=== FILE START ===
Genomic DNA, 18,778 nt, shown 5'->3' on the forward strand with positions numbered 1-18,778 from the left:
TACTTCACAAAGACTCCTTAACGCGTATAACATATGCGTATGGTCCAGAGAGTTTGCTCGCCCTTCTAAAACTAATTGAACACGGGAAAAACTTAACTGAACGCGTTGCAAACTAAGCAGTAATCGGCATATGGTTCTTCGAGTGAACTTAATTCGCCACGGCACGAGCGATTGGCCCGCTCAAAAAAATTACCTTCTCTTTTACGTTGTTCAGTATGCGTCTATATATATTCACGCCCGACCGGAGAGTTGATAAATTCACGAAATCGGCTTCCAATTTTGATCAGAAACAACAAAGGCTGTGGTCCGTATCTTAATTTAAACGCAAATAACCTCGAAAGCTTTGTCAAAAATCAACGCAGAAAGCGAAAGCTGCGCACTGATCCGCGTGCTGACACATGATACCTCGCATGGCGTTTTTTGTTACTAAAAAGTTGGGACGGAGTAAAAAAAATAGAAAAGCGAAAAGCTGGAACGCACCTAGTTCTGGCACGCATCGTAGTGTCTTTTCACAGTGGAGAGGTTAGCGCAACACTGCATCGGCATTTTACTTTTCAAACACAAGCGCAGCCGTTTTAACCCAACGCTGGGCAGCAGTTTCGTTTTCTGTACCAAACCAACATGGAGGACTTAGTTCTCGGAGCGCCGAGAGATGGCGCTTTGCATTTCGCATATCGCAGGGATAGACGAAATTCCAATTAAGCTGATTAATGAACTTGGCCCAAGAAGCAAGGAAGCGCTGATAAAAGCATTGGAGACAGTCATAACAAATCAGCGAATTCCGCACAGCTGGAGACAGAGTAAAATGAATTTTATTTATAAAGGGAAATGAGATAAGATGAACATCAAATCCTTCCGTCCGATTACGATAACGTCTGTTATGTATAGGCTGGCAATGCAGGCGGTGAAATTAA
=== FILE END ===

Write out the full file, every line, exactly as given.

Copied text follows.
Genomic DNA, 18,778 nt, shown 5'->3' on the forward strand with positions numbered 1-18,778 from the left:
TACTTCACAAAGACTCCTTAACGCGTATAACATATGCGTATGGTCCAGAGAGTTTGCTCGCCCTTCTAAAACTAATTGAACACGGGAAAAACTTAACTGAACGCGTTGCAAACTAAGCAGTAATCGGCATATGGTTCTTCGAGTGAACTTAATTCGCCACGGCACGAGCGATTGGCCCGCTCAAAAAAATTACCTTCTCTTTTACGTTGTTCAGTATGCGTCTATATATATTCACGCCCGACCGGAGAGTTGATAAATTCACGAAATCGGCTTCCAATTTTGATCAGAAACAACAAAGGCTGTGGTCCGTATCTTAATTTAAACGCAAATAACCTCGAAAGCTTTGTCAAAAATCAACGCAGAAAGCGAAAGCTGCGCACTGATCCGCGTGCTGACACATGATACCTCGCATGGCGTTTTTTGTTACTAAAAAGTTGGGACGGAGTAAAAAAAATAGAAAAGCGAAAAGCTGGAACGCACCTAGTTCTGGCACGCATCGTAGTGTCTTTTCACAGTGGAGAGGTTAGCGCAACACTGCATCGGCATTTTACTTTTCAAACACAAGCGCAGCCGTTTTAACCCAACGCTGGGCAGCAGTTTCGTTTTCTGTACCAAACCAACATGGAGGACTTAGTTCTCGGAGCGCCGAGAGATGGCGCTTTGCATTTCGCATATCGCAGGGATAGACGAAATTCCAATTAAGCTGATTAATGAACTTGGCCCAAGAAGCAAGGAAGCGCTGATAAAAGCATTGGAGACAGTCATAACAAATCAGCGAATTCCGCACAGCTGGAGACAGAGTAAAATGAATTTTATTTATAAAGGGAAATGAGATAAGATGAACATCAAATCCTTCCGTCCGATTACGATAACGTCTGTTATGTATAGGCTGGCAATGCAGGCGGTGAAATTAA